30. Heimatsu and the Nighttime Volcano

Heimatsu crashed onto a pile of boulders and broke into a sprint. 

The volcano god of the northern mountains, which took the form of a giant ox with a coat of fire and hooves of rock, had ruined his robes days ago. His shoes were burnt to a crisp. Heimatsu had thrown up walls of earth to keep the furious god at bay, but after two weeks of fighting, interrupted by ember-ridden tirades against humanity, his endurance was starting to wear thin. 

Tea and poetry indeed, thought Heimatsu, his back against a boulder as lava spewed around him.  

Chirikai had been right. 

Heimatsu would never, ever tell him that. He would bite off and swallow his own tongue before admitting it. 

The volcano god stomped his hooves and scraped his horns against the ground, straining the long chains that tied him to the mountain. “I don’t tell you how to do your business, Catfish.”

Heimatsu had given up trying to implore the god to use his name. 

“That is true indeed,” he shouted over the crumbling rock. “However, if you were to offer your opinion on the matter of earthquakes, I assure you that my family would take your considerations to heart simply as a matter of respect!” 

The volcano god rumbled as he made his way closer. “The humans don’t fear old natural disasters. They think they’re used to them. They think there is nothing they can do to control them.”

Heimatsu gazed up at the sky, helpless. Well, that’s sort of correct.

“I could lay waste to their city,” continued to the volcano god with roar, “and they are so stupid, they would never realize what they were doing wrong!” 

I am never negotiating anything ever again. 

“I promise to help them understand!” Heimatsu pleaded for the hundredth time. The local volcano god had a laundry list of grievances: lack of offerings, lack of ritual, lack of shamans, lack of respect... and then there was the whole issue of the Bosa, the recently imported religion, which was as toxic as the smoke he would vomit into the sky. 

“Silence, Catfish, or I will roast you!”

“Like I’ve never heard that one,” murmured Heimatsu. If he could just get to the river, the water would help him regain some of his strength. He wiped the sweat from his brow and his sleeve came away soaked.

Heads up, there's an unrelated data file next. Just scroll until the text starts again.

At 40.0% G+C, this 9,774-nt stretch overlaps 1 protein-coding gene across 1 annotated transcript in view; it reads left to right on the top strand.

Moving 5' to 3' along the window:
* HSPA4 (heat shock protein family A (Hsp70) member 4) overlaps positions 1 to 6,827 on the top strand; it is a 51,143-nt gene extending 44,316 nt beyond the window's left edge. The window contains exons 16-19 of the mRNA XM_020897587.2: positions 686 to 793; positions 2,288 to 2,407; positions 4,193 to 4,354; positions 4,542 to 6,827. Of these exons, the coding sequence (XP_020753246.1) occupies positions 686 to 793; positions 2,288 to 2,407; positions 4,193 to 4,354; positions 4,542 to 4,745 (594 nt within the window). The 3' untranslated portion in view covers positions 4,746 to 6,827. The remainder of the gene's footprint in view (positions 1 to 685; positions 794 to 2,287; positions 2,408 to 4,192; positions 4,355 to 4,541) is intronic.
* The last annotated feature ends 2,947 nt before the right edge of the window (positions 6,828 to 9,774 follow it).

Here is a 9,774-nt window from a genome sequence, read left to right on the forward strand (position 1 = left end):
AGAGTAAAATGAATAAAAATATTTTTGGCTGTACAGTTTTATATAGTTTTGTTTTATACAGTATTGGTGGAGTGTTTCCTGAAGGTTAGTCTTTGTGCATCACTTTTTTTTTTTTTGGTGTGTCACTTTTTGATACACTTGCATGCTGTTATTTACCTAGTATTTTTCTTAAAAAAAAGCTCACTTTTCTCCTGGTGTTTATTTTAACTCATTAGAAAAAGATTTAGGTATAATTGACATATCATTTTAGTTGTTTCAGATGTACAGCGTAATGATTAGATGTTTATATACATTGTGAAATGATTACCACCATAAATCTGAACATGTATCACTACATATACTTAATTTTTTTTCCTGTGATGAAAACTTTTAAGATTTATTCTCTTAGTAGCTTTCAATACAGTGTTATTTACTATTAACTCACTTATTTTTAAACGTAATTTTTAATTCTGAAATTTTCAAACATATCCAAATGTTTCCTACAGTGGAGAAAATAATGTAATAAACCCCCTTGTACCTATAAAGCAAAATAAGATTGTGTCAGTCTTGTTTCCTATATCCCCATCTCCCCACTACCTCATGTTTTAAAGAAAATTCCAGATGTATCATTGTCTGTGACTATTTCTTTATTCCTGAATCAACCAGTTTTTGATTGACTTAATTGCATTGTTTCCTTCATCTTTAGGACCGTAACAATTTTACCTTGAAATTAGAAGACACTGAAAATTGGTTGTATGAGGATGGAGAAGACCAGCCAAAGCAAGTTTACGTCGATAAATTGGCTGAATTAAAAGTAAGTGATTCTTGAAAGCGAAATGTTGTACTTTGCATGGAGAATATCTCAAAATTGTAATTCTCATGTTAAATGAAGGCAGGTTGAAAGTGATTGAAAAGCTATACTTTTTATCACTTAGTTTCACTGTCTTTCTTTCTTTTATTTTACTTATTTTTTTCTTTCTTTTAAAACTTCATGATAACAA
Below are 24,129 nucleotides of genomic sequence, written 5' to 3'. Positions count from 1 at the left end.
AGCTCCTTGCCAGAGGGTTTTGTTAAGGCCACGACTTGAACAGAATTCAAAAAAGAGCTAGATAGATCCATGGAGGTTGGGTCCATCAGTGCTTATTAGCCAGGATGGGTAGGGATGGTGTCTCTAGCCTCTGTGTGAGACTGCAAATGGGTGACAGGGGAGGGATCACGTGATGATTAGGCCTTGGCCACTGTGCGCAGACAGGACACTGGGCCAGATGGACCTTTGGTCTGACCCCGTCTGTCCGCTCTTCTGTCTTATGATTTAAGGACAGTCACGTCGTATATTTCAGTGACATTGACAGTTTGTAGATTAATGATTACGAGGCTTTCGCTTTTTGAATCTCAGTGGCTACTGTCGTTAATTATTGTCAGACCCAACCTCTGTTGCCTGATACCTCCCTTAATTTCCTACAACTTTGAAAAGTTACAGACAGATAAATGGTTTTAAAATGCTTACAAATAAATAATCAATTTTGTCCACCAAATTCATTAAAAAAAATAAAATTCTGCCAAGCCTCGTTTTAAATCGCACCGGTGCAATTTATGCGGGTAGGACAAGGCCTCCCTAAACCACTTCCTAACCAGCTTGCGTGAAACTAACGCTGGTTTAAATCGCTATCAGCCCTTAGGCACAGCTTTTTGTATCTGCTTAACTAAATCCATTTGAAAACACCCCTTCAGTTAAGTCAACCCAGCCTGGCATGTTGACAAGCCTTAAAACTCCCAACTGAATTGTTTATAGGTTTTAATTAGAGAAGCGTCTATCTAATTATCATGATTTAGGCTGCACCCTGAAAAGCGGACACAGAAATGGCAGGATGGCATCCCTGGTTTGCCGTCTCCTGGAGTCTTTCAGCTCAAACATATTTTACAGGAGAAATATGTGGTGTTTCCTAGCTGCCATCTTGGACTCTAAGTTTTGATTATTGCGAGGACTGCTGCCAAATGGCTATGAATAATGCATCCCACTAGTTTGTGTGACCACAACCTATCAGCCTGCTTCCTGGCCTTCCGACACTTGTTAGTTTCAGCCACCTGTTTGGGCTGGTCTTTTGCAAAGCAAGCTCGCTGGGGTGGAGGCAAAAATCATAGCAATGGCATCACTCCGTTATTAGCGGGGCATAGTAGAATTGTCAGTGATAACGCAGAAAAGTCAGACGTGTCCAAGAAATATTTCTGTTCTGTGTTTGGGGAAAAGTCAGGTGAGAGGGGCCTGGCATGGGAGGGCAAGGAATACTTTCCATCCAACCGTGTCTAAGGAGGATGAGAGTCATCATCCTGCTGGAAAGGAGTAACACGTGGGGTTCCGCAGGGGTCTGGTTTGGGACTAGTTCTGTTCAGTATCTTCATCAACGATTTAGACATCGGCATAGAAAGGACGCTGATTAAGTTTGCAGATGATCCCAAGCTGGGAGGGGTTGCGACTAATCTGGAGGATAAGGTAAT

“What are you whispering about?” snapped the volcano god, suspicious. “Are you mocking me, Catfish? Mocking me like those humans?”

“No, no,” Heimatsu gasped. “We are all in awe of your might, oh volcano god—” 

“If you love these humans so much, you’ll be willing to fight for them.”

“Fight for them,” sputtered Heimatsu. “No, that’s not what I meant—”

“You are defending them and betraying me.” Lava dripped down from the ox’s fur, and ash littered the earth with each stomp of his foot. The trees around the volcano had perished days ago, nothing more than burnt sticks. “You and the humans think yourselves equal to a god like me!”

“Not at all,” cried Heimatsu, but the god was already roaring away. The earth shook as the volcano began to erupt. He watched in horror as a wave of lava followed its master. 

“We will see how brave you are with your fake gods when I obliterate your city!” 

Heimatsu slammed his fist, and a chasm opened, swallowing the lava. 

With a shake of the ox’s head, lava splashed the ground. “Prove your worth, petty Catfish.”

In despair, Heimatsu gazed at the stretch of flatland between the mountains and the capital. Peasants used the entire plain for rice paddies, a checkerboard field of mud and water. One rampage across the flatland would result in widespread starvation, even if the volcano god spared the capital. 

Heimatsu sank to his knees and pressed his forehead against the ground, humbling himself in such a way that would have humiliated his father. He clutched his tattered robes, burying his pride. “Please, I beg you, powerful volcano god. I plead your patience and your mercy.”

Heimatsu held his breath as the volcano god paused, considering him, and finally responded:

“The humans have become fat and cowardly, just like the demons.”

As the volcano god continued leisurely towards the rice paddies, Heimatsu tipped his head up. His hands trembled as he sat back on his ankles, watching. 

The fields quivered as the volcano god took his first step in the shallow water, and Heimatsu swallowed. 

It was still a long way to the capital.  

“You’d better be watching, Chirikai.”

It was nighttime, and for the first time, Heimatsu fought back.